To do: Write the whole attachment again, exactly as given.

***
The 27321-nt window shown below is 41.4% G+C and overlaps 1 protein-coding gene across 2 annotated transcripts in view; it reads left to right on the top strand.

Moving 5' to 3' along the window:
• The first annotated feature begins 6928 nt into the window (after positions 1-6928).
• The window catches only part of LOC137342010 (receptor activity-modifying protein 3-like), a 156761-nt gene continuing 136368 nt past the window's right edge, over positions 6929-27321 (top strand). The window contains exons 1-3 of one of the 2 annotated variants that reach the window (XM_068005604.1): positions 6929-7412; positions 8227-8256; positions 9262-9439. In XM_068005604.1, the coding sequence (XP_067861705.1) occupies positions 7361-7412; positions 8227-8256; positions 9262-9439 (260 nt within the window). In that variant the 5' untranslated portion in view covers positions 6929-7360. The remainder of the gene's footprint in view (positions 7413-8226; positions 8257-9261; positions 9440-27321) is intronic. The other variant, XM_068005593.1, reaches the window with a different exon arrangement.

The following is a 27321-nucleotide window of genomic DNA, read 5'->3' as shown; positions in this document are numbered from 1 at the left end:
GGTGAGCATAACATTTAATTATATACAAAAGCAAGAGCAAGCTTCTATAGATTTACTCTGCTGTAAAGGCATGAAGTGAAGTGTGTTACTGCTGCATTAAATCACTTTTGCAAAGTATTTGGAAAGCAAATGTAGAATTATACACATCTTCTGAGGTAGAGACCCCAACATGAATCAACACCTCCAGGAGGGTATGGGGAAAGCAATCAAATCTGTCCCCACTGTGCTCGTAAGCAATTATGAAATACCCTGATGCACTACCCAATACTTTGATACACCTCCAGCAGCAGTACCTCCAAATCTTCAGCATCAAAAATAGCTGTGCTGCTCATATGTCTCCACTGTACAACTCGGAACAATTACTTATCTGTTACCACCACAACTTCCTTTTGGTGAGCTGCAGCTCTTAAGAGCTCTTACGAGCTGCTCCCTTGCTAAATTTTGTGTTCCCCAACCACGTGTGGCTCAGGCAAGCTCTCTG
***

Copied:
The 27321-nt window shown below is 41.4% G+C and overlaps 1 protein-coding gene across 2 annotated transcripts in view; it reads left to right on the top strand.

Moving 5' to 3' along the window:
• The first annotated feature begins 6928 nt into the window (after positions 1-6928).
• The window catches only part of LOC137342010 (receptor activity-modifying protein 3-like), a 156761-nt gene continuing 136368 nt past the window's right edge, over positions 6929-27321 (top strand). The window contains exons 1-3 of one of the 2 annotated variants that reach the window (XM_068005604.1): positions 6929-7412; positions 8227-8256; positions 9262-9439. In XM_068005604.1, the coding sequence (XP_067861705.1) occupies positions 7361-7412; positions 8227-8256; positions 9262-9439 (260 nt within the window). In that variant the 5' untranslated portion in view covers positions 6929-7360. The remainder of the gene's footprint in view (positions 7413-8226; positions 8257-9261; positions 9440-27321) is intronic. The other variant, XM_068005593.1, reaches the window with a different exon arrangement.

The following is a 27321-nucleotide window of genomic DNA, read 5'->3' as shown; positions in this document are numbered from 1 at the left end:
GGTGAGCATAACATTTAATTATATACAAAAGCAAGAGCAAGCTTCTATAGATTTACTCTGCTGTAAAGGCATGAAGTGAAGTGTGTTACTGCTGCATTAAATCACTTTTGCAAAGTATTTGGAAAGCAAATGTAGAATTATACACATCTTCTGAGGTAGAGACCCCAACATGAATCAACACCTCCAGGAGGGTATGGGGAAAGCAATCAAATCTGTCCCCACTGTGCTCGTAAGCAATTATGAAATACCCTGATGCACTACCCAATACTTTGATACACCTCCAGCAGCAGTACCTCCAAATCTTCAGCATCAAAAATAGCTGTGCTGCTCATATGTCTCCACTGTACAACTCGGAACAATTACTTATCTGTTACCACCACAACTTCCTTTTGGTGAGCTGCAGCTCTTAAGAGCTCTTACGAGCTGCTCCCTTGCTAAATTTTGTGTTCCCCAACCACGTGTGGCTCAGGCAAGCTCTCTG